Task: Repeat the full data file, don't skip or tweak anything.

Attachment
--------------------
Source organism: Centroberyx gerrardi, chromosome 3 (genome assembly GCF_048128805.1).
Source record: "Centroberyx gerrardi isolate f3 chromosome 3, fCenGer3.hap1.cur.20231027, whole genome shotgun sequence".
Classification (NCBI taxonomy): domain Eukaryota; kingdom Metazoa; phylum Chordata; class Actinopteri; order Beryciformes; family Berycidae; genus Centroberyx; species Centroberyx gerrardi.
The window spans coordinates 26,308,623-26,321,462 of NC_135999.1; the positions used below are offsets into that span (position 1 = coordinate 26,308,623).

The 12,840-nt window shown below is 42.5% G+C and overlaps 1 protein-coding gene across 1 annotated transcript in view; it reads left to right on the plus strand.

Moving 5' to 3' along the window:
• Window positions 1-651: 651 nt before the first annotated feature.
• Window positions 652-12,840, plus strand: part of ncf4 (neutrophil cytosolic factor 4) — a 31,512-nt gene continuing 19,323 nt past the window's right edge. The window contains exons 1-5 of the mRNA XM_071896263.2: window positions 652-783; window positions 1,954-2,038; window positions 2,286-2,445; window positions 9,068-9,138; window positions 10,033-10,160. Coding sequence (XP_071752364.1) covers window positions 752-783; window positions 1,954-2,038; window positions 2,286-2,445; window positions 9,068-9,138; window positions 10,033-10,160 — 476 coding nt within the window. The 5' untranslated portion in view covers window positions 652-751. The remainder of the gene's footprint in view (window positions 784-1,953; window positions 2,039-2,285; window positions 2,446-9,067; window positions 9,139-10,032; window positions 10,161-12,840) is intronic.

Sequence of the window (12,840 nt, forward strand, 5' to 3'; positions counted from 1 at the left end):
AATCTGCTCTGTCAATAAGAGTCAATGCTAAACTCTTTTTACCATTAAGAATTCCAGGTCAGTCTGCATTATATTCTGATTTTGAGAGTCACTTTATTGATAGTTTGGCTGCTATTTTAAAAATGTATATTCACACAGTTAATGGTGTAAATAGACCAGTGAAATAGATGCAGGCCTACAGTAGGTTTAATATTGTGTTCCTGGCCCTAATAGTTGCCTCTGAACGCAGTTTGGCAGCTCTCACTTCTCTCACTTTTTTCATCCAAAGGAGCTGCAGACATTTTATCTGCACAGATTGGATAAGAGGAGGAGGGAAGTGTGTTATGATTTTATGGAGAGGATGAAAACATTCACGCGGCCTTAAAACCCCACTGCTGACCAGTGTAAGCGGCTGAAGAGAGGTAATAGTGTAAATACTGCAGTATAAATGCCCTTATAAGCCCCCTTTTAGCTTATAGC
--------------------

Source organism: Centroberyx gerrardi, chromosome 3 (genome assembly GCF_048128805.1).
Source record: "Centroberyx gerrardi isolate f3 chromosome 3, fCenGer3.hap1.cur.20231027, whole genome shotgun sequence".
Classification (NCBI taxonomy): domain Eukaryota; kingdom Metazoa; phylum Chordata; class Actinopteri; order Beryciformes; family Berycidae; genus Centroberyx; species Centroberyx gerrardi.
The window spans coordinates 26,308,623-26,321,462 of NC_135999.1; the positions used below are offsets into that span (position 1 = coordinate 26,308,623).

The 12,840-nt window shown below is 42.5% G+C and overlaps 1 protein-coding gene across 1 annotated transcript in view; it reads left to right on the plus strand.

Moving 5' to 3' along the window:
• Window positions 1-651: 651 nt before the first annotated feature.
• Window positions 652-12,840, plus strand: part of ncf4 (neutrophil cytosolic factor 4) — a 31,512-nt gene continuing 19,323 nt past the window's right edge. The window contains exons 1-5 of the mRNA XM_071896263.2: window positions 652-783; window positions 1,954-2,038; window positions 2,286-2,445; window positions 9,068-9,138; window positions 10,033-10,160. Coding sequence (XP_071752364.1) covers window positions 752-783; window positions 1,954-2,038; window positions 2,286-2,445; window positions 9,068-9,138; window positions 10,033-10,160 — 476 coding nt within the window. The 5' untranslated portion in view covers window positions 652-751. The remainder of the gene's footprint in view (window positions 784-1,953; window positions 2,039-2,285; window positions 2,446-9,067; window positions 9,139-10,032; window positions 10,161-12,840) is intronic.

Sequence of the window (12,840 nt, forward strand, 5' to 3'; positions counted from 1 at the left end):
AATCTGCTCTGTCAATAAGAGTCAATGCTAAACTCTTTTTACCATTAAGAATTCCAGGTCAGTCTGCATTATATTCTGATTTTGAGAGTCACTTTATTGATAGTTTGGCTGCTATTTTAAAAATGTATATTCACACAGTTAATGGTGTAAATAGACCAGTGAAATAGATGCAGGCCTACAGTAGGTTTAATATTGTGTTCCTGGCCCTAATAGTTGCCTCTGAACGCAGTTTGGCAGCTCTCACTTCTCTCACTTTTTTCATCCAAAGGAGCTGCAGACATTTTATCTGCACAGATTGGATAAGAGGAGGAGGGAAGTGTGTTATGATTTTATGGAGAGGATGAAAACATTCACGCGGCCTTAAAACCCCACTGCTGACCAGTGTAAGCGGCTGAAGAGAGGTAATAGTGTAAATACTGCAGTATAAATGCCCTTATAAGCCCCCTTTTAGCTTATAGC